One of those teachers was a co-teacher of mine in elementary school and very "westernized" if that makes sense. He was born and raised in Korea, but spent a couple years in the US. He hated all the heirarchy crap in Korean society, but knew very well how to play the game. He loved "western pop culture" like games, tv shows, movies, as well as food, cars, education etc. He's one of the most generous and helpful people I've met here. I really enjoyed how he used to inject little bits and pieces of western culture into the lessons we taught. He'd very naturally bring up some western difference or interesting factoid based on the material we were learning, which, would spur the students to ask other questions. It was cool seeing the kids genuinely interested things that just 5 minutes ago they had no idea about.

Another teacher was one of my middle school co-teachers. A pretty and highly intelligent young woman. I didn't spend as much time with her as I had 3 different co-teachers that year. I remember she also spent a couple years abroad and her English was immaculate. I know she was recently married, but not much else.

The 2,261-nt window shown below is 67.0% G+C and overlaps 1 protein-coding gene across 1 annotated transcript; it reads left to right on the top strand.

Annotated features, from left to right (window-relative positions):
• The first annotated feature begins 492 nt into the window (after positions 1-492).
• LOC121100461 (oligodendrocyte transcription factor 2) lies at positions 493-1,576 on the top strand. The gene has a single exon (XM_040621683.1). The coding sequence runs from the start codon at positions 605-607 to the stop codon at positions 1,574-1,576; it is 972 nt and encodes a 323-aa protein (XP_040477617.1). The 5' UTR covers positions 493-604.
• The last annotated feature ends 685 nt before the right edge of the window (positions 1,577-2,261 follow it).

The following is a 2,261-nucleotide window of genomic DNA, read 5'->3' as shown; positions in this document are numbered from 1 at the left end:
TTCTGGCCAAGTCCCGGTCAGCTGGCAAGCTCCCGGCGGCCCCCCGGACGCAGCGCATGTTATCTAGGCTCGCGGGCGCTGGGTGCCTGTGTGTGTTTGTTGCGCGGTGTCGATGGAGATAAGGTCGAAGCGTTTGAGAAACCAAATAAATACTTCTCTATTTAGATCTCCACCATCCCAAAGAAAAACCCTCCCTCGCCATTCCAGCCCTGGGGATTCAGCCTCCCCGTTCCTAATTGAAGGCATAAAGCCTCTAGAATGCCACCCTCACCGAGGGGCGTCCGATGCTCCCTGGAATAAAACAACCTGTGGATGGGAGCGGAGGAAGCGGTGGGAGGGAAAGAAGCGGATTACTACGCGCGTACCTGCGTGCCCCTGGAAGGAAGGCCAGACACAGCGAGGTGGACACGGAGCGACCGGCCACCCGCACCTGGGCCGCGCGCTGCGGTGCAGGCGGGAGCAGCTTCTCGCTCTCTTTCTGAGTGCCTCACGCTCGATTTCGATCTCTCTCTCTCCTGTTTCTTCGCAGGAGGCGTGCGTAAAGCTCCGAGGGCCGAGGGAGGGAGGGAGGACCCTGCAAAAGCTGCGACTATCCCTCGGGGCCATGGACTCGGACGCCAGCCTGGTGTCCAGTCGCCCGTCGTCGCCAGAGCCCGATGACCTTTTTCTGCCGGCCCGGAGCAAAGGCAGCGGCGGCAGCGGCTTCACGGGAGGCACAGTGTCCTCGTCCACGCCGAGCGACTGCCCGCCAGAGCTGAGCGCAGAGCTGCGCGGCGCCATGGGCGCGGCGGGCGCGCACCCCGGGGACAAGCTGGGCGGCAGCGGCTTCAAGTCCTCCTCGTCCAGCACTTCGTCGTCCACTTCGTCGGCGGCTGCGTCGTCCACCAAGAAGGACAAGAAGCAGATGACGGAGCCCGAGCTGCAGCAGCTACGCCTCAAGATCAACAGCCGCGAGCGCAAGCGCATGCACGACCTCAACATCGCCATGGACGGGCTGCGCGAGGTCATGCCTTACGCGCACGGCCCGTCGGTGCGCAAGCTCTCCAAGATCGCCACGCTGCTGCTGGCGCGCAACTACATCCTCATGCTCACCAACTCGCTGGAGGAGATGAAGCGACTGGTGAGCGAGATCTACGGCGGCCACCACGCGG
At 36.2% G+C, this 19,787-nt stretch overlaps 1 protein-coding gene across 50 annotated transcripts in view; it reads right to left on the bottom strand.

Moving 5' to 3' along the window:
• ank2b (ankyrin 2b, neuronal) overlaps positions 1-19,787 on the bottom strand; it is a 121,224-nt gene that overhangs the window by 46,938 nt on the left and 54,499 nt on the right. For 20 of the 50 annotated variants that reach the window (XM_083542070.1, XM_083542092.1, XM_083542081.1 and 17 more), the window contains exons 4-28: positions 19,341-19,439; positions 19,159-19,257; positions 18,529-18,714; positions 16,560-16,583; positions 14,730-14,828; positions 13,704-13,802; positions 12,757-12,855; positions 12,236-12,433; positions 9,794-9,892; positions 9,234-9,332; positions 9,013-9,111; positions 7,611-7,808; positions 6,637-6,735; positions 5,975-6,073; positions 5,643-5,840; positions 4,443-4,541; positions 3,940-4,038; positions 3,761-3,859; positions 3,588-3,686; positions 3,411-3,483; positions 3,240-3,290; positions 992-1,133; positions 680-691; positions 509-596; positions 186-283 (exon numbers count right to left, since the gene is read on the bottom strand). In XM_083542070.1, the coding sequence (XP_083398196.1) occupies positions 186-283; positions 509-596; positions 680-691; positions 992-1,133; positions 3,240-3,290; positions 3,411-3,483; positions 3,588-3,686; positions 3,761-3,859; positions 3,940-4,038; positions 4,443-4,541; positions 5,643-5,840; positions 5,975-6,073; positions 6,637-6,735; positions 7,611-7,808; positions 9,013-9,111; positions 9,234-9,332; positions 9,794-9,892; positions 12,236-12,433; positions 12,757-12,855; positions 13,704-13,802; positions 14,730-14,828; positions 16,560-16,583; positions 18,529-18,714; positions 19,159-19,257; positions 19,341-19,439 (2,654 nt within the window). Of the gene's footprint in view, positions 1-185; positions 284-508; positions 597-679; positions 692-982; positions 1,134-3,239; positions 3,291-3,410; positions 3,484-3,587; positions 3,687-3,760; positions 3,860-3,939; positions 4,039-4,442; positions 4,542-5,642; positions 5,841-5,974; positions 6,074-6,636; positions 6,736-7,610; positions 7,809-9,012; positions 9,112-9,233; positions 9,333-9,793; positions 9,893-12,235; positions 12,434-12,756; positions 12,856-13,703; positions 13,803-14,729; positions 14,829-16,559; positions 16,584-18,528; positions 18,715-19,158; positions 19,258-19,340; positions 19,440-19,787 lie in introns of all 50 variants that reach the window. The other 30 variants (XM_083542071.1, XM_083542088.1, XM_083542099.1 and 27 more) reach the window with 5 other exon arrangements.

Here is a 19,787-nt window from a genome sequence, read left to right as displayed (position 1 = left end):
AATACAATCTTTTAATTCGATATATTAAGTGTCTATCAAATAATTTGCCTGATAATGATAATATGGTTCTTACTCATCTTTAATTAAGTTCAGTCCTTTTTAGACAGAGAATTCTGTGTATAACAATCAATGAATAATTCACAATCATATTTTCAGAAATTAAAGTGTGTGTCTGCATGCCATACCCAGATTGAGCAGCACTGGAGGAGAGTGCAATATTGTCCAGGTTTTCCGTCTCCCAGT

Lastly is a young woman I taught with in elementary. Another Korean English co-teacher. Pronunciation and fluency not as good as the others, but still noticeably higher than most other teachers. Feels good not having to check myself as often when speaking with her. You can clearly tell each of them has had intrinsic motivation to learn and improve their English. Yet all of them have been forced into teaching other subjects other than what they are most passionate about, including being homeroom teachers. It's a bit of a shame. Anyways I'm just rambling at this point.